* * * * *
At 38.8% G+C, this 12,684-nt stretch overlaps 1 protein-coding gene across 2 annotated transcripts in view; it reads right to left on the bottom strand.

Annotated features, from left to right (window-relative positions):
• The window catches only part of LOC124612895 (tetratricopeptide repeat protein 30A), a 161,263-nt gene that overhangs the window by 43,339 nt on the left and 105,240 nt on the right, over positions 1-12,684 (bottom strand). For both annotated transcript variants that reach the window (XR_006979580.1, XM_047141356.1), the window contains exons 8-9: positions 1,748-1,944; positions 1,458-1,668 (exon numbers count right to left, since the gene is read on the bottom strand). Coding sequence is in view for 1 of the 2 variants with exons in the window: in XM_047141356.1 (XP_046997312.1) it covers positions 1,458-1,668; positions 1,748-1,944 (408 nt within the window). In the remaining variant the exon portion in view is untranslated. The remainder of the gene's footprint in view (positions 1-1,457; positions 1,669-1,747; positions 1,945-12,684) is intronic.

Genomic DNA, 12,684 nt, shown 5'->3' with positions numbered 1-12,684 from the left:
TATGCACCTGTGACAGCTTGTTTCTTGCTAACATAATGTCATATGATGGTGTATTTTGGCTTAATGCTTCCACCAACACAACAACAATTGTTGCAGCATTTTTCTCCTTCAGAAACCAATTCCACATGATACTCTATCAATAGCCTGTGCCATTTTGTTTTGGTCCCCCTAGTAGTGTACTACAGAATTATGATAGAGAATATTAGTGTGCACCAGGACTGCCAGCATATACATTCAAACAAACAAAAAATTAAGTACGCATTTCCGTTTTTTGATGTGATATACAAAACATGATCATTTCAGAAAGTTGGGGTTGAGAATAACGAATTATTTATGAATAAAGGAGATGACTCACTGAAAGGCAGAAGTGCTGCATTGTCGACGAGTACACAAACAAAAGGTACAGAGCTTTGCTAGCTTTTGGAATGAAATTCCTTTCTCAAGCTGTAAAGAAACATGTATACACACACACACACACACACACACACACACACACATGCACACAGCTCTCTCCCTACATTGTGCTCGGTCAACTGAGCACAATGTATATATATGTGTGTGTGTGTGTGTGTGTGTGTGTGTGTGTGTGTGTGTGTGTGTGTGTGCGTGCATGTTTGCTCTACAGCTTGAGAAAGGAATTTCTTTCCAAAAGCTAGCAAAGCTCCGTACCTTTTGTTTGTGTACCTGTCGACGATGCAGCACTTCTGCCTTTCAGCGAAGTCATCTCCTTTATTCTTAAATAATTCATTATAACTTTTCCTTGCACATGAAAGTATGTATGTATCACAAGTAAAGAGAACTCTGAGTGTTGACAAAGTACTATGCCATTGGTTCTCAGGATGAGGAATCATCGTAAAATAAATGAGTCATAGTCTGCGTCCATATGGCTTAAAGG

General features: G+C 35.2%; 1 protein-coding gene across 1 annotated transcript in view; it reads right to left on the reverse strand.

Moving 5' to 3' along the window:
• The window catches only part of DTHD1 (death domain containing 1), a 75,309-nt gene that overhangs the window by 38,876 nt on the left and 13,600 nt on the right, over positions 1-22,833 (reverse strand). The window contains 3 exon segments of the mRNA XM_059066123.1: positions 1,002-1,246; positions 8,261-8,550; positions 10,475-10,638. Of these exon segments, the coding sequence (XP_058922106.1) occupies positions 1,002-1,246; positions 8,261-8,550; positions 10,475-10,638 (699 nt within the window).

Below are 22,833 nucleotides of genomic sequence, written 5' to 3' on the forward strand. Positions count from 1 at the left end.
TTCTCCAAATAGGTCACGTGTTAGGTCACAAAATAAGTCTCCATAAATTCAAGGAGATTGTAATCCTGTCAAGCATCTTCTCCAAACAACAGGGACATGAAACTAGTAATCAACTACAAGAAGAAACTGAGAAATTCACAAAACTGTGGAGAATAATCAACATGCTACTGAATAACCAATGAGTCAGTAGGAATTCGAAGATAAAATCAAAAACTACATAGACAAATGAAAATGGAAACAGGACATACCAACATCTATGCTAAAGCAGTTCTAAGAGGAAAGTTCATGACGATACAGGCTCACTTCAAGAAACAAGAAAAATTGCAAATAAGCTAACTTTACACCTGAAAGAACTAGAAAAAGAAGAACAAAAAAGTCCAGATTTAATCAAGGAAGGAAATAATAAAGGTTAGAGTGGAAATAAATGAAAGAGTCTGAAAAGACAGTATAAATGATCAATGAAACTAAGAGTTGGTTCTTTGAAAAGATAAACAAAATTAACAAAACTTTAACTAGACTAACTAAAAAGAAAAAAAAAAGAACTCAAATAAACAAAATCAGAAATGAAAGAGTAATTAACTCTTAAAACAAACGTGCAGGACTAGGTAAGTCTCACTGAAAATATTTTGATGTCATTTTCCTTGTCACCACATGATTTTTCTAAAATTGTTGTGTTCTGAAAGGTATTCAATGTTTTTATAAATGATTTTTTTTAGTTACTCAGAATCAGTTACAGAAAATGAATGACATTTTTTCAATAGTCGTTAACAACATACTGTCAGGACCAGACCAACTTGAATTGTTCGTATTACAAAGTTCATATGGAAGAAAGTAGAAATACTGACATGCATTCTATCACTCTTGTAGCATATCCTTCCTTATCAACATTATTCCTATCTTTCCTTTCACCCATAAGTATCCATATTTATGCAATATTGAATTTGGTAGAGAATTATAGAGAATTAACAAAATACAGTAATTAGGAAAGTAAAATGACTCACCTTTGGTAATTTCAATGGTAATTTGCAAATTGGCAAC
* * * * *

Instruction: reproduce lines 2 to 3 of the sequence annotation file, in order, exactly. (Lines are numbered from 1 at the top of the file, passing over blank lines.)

Annotated features, from left to right (window-relative positions):
• The window catches only part of LOC124612895 (tetratricopeptide repeat protein 30A), a 161,263-nt gene that overhangs the window by 43,339 nt on the left and 105,240 nt on the right, over positions 1-12,684 (bottom strand). For both annotated transcript variants that reach the window (XR_006979580.1, XM_047141356.1), the window contains exons 8-9: positions 1,748-1,944; positions 1,458-1,668 (exon numbers count right to left, since the gene is read on the bottom strand). Coding sequence is in view for 1 of the 2 variants with exons in the window: in XM_047141356.1 (XP_046997312.1) it covers positions 1,458-1,668; positions 1,748-1,944 (408 nt within the window). In the remaining variant the exon portion in view is untranslated. The remainder of the gene's footprint in view (positions 1-1,457; positions 1,669-1,747; positions 1,945-12,684) is intronic.